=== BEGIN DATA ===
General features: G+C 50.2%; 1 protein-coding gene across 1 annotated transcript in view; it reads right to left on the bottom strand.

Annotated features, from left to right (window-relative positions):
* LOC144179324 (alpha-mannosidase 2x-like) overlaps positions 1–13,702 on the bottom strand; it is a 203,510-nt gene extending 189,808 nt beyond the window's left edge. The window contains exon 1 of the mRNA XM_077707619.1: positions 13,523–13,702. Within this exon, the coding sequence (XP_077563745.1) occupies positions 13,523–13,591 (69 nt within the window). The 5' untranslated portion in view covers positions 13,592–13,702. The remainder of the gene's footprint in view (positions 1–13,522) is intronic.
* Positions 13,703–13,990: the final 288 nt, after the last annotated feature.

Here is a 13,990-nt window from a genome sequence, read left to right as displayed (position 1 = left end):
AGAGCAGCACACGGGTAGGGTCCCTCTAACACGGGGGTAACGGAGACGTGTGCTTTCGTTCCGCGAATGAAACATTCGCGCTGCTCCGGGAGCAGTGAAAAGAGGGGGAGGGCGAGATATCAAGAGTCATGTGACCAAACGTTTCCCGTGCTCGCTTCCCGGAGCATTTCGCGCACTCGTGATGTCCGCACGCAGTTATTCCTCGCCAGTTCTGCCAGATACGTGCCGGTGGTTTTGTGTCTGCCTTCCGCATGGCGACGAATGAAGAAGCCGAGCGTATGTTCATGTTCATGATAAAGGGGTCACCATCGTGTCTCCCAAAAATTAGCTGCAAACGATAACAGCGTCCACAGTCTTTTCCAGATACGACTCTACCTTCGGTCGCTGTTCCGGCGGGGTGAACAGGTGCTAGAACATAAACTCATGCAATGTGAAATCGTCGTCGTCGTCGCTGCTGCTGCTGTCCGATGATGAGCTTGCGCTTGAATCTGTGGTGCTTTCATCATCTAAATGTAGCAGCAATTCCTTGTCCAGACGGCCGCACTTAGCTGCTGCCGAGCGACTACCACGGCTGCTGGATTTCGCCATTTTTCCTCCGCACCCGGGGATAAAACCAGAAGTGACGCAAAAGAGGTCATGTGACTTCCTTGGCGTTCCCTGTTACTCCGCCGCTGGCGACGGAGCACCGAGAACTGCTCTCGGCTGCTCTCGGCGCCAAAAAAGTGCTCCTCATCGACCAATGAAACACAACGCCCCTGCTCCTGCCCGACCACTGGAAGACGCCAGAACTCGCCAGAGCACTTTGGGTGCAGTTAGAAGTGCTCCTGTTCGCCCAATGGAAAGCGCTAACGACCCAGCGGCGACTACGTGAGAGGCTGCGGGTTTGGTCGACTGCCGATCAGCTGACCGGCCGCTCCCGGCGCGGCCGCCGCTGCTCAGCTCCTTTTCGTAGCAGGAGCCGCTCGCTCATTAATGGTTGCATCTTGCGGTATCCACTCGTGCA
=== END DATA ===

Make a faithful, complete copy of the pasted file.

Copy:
General features: G+C 50.2%; 1 protein-coding gene across 1 annotated transcript in view; it reads right to left on the bottom strand.

Annotated features, from left to right (window-relative positions):
* LOC144179324 (alpha-mannosidase 2x-like) overlaps positions 1–13,702 on the bottom strand; it is a 203,510-nt gene extending 189,808 nt beyond the window's left edge. The window contains exon 1 of the mRNA XM_077707619.1: positions 13,523–13,702. Within this exon, the coding sequence (XP_077563745.1) occupies positions 13,523–13,591 (69 nt within the window). The 5' untranslated portion in view covers positions 13,592–13,702. The remainder of the gene's footprint in view (positions 1–13,522) is intronic.
* Positions 13,703–13,990: the final 288 nt, after the last annotated feature.

Here is a 13,990-nt window from a genome sequence, read left to right as displayed (position 1 = left end):
AGAGCAGCACACGGGTAGGGTCCCTCTAACACGGGGGTAACGGAGACGTGTGCTTTCGTTCCGCGAATGAAACATTCGCGCTGCTCCGGGAGCAGTGAAAAGAGGGGGAGGGCGAGATATCAAGAGTCATGTGACCAAACGTTTCCCGTGCTCGCTTCCCGGAGCATTTCGCGCACTCGTGATGTCCGCACGCAGTTATTCCTCGCCAGTTCTGCCAGATACGTGCCGGTGGTTTTGTGTCTGCCTTCCGCATGGCGACGAATGAAGAAGCCGAGCGTATGTTCATGTTCATGATAAAGGGGTCACCATCGTGTCTCCCAAAAATTAGCTGCAAACGATAACAGCGTCCACAGTCTTTTCCAGATACGACTCTACCTTCGGTCGCTGTTCCGGCGGGGTGAACAGGTGCTAGAACATAAACTCATGCAATGTGAAATCGTCGTCGTCGTCGCTGCTGCTGCTGTCCGATGATGAGCTTGCGCTTGAATCTGTGGTGCTTTCATCATCTAAATGTAGCAGCAATTCCTTGTCCAGACGGCCGCACTTAGCTGCTGCCGAGCGACTACCACGGCTGCTGGATTTCGCCATTTTTCCTCCGCACCCGGGGATAAAACCAGAAGTGACGCAAAAGAGGTCATGTGACTTCCTTGGCGTTCCCTGTTACTCCGCCGCTGGCGACGGAGCACCGAGAACTGCTCTCGGCTGCTCTCGGCGCCAAAAAAGTGCTCCTCATCGACCAATGAAACACAACGCCCCTGCTCCTGCCCGACCACTGGAAGACGCCAGAACTCGCCAGAGCACTTTGGGTGCAGTTAGAAGTGCTCCTGTTCGCCCAATGGAAAGCGCTAACGACCCAGCGGCGACTACGTGAGAGGCTGCGGGTTTGGTCGACTGCCGATCAGCTGACCGGCCGCTCCCGGCGCGGCCGCCGCTGCTCAGCTCCTTTTCGTAGCAGGAGCCGCTCGCTCATTAATGGTTGCATCTTGCGGTATCCACTCGTGCA